Intraoperative Liver Biopsy During Adolescent Bariatric Surgery: Is It Really Necessary?
ConclusionsRoutine intraoperative liver biopsy during adolescent bariatric surgery possesses questionable benefit, as it does not appear to impact short-term postoperative management. Prospective, longitudinal studies are needed to better understand the meaningfulness of liver histopathology in this population.
Nonalcoholic Fatty Liver Disease (NAFLD) prevalence is rising worldwide, as a direct consequence of the obesity epidemic. Bariatric Surgery provides proven NAFLD amelioration, although questions remain if Roux-en-Y Gastric Bypass (RYGB) or Laparoscopic Sleeve Gastrectomy (LSG) is more effective. To answer this question, we conducted a Systematic review and meta-analysis exclusively comparing RYGB against LSG for amelioration of NAFLD using four separate criteria: ALT, AST, NAFLD activity score (NAS), and NAFLD fibrosis score (NFS).
ConclusionAmong individuals with morbid obesity, the findings of this study are suggestive that liver fibrosis confirmed by histopathological examination is associated with a slight impairment of left ventricular function. Further studies are needed to confirm this association.
Bariatric surgery is still not recommended to alleviate the long-term sequelae of non-alcoholic fatty liver disease (NAFLD) despite some evidence to suggest bariatric surgery can mitigate the risk of non-alcoholic steatohepatitis (NASH) and/or hepatocellular carcinoma. This current study is the first to use a propensity match analysis of a large cohort of bariatric surgery patients with non-surgery controls to show that patients who had undergone bariatric surgery had fewer new cases of NASH and HCC with extended follow up, and further risk adjustment also revealed bariatric surgery was associated with fewer cases of NASH ...
ConclusionsIntraoperative liver biopsy during bariatric surgery is safe and identified liver disease in 89%, with 9% meeting referral criteria. Pasifika patients have a higher rate of NAFLD than non-Pasifika.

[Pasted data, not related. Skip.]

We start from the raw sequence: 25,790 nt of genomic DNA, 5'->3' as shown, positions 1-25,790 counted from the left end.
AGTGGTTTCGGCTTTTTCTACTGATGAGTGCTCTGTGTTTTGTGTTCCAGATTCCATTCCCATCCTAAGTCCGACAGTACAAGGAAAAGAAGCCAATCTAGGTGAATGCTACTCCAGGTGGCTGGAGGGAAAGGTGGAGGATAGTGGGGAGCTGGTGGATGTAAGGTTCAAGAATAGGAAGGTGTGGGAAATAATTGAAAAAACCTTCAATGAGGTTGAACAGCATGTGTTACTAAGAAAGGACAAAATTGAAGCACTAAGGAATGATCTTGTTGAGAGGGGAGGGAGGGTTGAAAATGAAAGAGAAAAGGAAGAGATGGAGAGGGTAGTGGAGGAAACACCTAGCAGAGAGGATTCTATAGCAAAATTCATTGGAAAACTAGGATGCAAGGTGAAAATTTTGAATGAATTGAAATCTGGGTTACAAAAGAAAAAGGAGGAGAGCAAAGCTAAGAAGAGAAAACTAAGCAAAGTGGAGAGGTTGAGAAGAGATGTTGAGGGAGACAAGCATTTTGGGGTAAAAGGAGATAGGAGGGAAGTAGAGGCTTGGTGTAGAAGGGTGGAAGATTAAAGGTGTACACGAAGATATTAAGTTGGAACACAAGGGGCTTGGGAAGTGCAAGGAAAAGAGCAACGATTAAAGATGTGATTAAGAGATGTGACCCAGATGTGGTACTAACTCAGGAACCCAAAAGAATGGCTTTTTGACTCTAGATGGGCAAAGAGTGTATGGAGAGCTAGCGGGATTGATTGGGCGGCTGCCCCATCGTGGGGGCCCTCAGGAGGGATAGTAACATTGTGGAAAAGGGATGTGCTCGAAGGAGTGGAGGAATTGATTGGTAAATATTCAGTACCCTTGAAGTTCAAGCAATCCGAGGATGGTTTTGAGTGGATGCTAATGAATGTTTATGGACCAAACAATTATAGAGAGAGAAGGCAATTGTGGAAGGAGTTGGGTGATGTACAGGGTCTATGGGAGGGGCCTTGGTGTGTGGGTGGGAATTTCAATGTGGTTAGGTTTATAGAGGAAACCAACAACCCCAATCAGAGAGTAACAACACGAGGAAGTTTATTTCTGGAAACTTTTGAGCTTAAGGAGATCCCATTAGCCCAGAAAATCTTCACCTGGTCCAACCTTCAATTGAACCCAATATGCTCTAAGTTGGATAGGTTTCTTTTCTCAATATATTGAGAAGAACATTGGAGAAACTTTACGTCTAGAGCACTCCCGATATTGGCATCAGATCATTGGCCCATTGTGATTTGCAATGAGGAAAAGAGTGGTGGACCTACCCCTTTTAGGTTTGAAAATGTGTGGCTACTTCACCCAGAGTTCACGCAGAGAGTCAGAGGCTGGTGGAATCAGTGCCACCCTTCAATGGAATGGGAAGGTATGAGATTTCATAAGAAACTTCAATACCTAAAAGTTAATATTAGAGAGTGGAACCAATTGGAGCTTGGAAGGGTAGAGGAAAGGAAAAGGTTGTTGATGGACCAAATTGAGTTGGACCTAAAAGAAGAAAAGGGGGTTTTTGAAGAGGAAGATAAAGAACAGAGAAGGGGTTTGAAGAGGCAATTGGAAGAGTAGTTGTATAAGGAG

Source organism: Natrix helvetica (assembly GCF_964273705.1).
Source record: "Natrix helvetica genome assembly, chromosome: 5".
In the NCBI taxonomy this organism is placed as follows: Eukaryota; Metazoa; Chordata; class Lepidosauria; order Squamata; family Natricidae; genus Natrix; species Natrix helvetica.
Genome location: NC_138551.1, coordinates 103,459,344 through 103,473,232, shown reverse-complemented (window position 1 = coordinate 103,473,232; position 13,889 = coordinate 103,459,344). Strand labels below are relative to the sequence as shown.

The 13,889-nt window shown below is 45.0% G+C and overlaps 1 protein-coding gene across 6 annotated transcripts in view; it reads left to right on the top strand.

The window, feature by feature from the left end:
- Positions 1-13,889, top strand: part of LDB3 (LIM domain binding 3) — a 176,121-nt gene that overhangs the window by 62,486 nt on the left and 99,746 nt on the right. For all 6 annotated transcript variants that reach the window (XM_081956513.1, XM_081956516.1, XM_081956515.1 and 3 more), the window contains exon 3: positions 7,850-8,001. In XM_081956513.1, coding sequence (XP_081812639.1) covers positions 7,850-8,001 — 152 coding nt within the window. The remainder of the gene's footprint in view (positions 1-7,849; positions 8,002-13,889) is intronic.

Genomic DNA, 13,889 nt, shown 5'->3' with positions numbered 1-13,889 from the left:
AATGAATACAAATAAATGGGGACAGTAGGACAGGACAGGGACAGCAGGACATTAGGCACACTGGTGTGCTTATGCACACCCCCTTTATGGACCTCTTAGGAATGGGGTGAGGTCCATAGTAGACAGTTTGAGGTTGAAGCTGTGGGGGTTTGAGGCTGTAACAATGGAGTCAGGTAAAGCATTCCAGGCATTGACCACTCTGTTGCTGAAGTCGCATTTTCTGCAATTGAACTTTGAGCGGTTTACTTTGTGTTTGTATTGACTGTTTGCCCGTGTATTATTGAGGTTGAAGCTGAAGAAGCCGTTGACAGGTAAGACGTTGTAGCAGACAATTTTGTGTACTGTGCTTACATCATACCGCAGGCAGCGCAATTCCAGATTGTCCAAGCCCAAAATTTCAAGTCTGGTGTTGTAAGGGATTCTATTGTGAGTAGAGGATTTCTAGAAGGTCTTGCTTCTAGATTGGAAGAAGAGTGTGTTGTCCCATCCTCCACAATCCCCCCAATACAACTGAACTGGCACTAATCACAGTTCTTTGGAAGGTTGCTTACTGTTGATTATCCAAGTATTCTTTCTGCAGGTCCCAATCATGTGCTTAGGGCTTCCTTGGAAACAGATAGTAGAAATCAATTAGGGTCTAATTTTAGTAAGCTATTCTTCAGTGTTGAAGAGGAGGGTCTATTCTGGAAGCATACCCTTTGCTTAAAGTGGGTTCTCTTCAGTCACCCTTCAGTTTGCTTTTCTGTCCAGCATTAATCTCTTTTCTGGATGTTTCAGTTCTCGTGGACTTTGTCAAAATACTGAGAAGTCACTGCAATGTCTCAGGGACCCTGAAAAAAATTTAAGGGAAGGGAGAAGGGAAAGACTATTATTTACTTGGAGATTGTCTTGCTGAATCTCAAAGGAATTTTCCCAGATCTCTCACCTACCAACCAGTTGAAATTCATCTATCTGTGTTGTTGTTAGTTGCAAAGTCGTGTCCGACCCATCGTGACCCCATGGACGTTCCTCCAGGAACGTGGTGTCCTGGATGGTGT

A low-calorie diet (LCD) before bariatric surgery has been shown to reduce liver volume and facilitate ease of operation. It is estimated that 75% –100% of individuals undergoing bariatric surgery have nonalcoholic fatty liver disease (NAFLD).
A low calorie diet (LCD) prior to bariatric surgery has been shown to reduce liver volume and facilitate ease of operation. It is estimated that 75 -100% of individuals undergoing bariatric surgery have non-alcoholic fatty liver disease (NAFLD).
CONCLUSION: We conclude that in non-diabetic, severely obese humans, excess intrahepatic lipid is associated with limited export of triglyceride in VLDL particles rather than increased uptake of systemic free fatty acids. PMID: 31408176 [PubMed - as supplied by publisher]
Publication date: Available online 10 August 2019Source: Nutrition, Metabolism and Cardiovascular DiseasesAuthor(s): Federica Coccia, Moira Testa, Gloria Guarisco, Claudio Di Cristofano, Gianfranco Silecchia, Frida Leonetti, Amalia Gastaldelli, Danila CapocciaAbstractBackgroundObese subjects are at high risk of nonalcoholic fatty liver disease (NAFLD) and diabetes (T2D) due to insulin resistance (IR). Since high glucose levels are as toxic as lipids for hepatic metabolism, we hypothesize that altered response to oral glucose tolerance test (OGTT) is associated to more severe NAFLD with significant/advanced liver damage.Met...
We read with interest the recent paper by Styczy ński and coworkers . Their findings revealed no significant association between non-alcoholic fatty liver disease (NAFLD) on wedge liver biopsy and an increased arterial stiffness – as reflected by aortic pulse wave velocity (PWV) – in a sample of 120 morbidly obese patients. The authors are to be congratulated for specifically examining this issue in a high-risk clinical population of patients who were consecutively admitted for bariatric surgery.
ConclusionNAFLD patients had lower mortality and complication rates following BS. A significant postsurgical weight loss should attenuate liver inflammation and fibrosis, and therefore has the potential to stop or even reverse progression of liver disease.